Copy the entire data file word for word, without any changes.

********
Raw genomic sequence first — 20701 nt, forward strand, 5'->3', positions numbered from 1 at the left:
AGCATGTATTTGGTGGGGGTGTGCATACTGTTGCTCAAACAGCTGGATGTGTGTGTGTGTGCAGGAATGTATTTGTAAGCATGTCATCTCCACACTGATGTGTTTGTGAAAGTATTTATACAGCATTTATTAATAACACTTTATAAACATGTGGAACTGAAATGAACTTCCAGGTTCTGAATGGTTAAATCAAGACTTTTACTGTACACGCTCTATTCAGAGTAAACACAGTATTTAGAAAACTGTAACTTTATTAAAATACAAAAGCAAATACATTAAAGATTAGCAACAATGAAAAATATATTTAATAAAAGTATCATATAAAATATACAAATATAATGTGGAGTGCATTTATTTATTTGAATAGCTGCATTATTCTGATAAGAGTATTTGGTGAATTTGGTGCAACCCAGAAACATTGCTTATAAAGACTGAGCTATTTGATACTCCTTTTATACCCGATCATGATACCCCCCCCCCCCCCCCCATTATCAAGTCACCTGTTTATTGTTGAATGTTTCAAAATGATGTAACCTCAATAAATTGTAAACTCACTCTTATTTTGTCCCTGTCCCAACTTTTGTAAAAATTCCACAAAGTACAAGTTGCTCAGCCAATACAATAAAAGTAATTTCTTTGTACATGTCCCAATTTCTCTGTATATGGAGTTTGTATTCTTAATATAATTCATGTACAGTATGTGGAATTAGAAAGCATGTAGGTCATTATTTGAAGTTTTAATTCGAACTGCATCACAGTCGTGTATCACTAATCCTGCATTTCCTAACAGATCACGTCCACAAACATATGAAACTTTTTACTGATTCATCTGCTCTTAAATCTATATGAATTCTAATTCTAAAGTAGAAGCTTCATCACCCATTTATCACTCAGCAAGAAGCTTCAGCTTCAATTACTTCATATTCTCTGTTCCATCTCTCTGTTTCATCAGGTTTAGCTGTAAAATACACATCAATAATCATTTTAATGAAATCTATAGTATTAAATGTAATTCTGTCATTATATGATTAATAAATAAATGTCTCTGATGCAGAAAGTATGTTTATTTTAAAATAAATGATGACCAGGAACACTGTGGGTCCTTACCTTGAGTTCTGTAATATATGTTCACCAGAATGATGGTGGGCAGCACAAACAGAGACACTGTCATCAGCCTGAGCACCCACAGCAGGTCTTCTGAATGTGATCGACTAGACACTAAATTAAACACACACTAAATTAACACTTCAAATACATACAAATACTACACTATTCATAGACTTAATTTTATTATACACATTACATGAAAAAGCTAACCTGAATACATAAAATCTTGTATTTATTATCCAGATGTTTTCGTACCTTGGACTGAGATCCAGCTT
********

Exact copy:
Raw genomic sequence first — 20701 nt, forward strand, 5'->3', positions numbered from 1 at the left:
AGCATGTATTTGGTGGGGGTGTGCATACTGTTGCTCAAACAGCTGGATGTGTGTGTGTGTGCAGGAATGTATTTGTAAGCATGTCATCTCCACACTGATGTGTTTGTGAAAGTATTTATACAGCATTTATTAATAACACTTTATAAACATGTGGAACTGAAATGAACTTCCAGGTTCTGAATGGTTAAATCAAGACTTTTACTGTACACGCTCTATTCAGAGTAAACACAGTATTTAGAAAACTGTAACTTTATTAAAATACAAAAGCAAATACATTAAAGATTAGCAACAATGAAAAATATATTTAATAAAAGTATCATATAAAATATACAAATATAATGTGGAGTGCATTTATTTATTTGAATAGCTGCATTATTCTGATAAGAGTATTTGGTGAATTTGGTGCAACCCAGAAACATTGCTTATAAAGACTGAGCTATTTGATACTCCTTTTATACCCGATCATGATACCCCCCCCCCCCCCCCCATTATCAAGTCACCTGTTTATTGTTGAATGTTTCAAAATGATGTAACCTCAATAAATTGTAAACTCACTCTTATTTTGTCCCTGTCCCAACTTTTGTAAAAATTCCACAAAGTACAAGTTGCTCAGCCAATACAATAAAAGTAATTTCTTTGTACATGTCCCAATTTCTCTGTATATGGAGTTTGTATTCTTAATATAATTCATGTACAGTATGTGGAATTAGAAAGCATGTAGGTCATTATTTGAAGTTTTAATTCGAACTGCATCACAGTCGTGTATCACTAATCCTGCATTTCCTAACAGATCACGTCCACAAACATATGAAACTTTTTACTGATTCATCTGCTCTTAAATCTATATGAATTCTAATTCTAAAGTAGAAGCTTCATCACCCATTTATCACTCAGCAAGAAGCTTCAGCTTCAATTACTTCATATTCTCTGTTCCATCTCTCTGTTTCATCAGGTTTAGCTGTAAAATACACATCAATAATCATTTTAATGAAATCTATAGTATTAAATGTAATTCTGTCATTATATGATTAATAAATAAATGTCTCTGATGCAGAAAGTATGTTTATTTTAAAATAAATGATGACCAGGAACACTGTGGGTCCTTACCTTGAGTTCTGTAATATATGTTCACCAGAATGATGGTGGGCAGCACAAACAGAGACACTGTCATCAGCCTGAGCACCCACAGCAGGTCTTCTGAATGTGATCGACTAGACACTAAATTAAACACACACTAAATTAACACTTCAAATACATACAAATACTACACTATTCATAGACTTAATTTTATTATACACATTACATGAAAAAGCTAACCTGAATACATAAAATCTTGTATTTATTATCCAGATGTTTTCGTACCTTGGACTGAGATCCAGCTT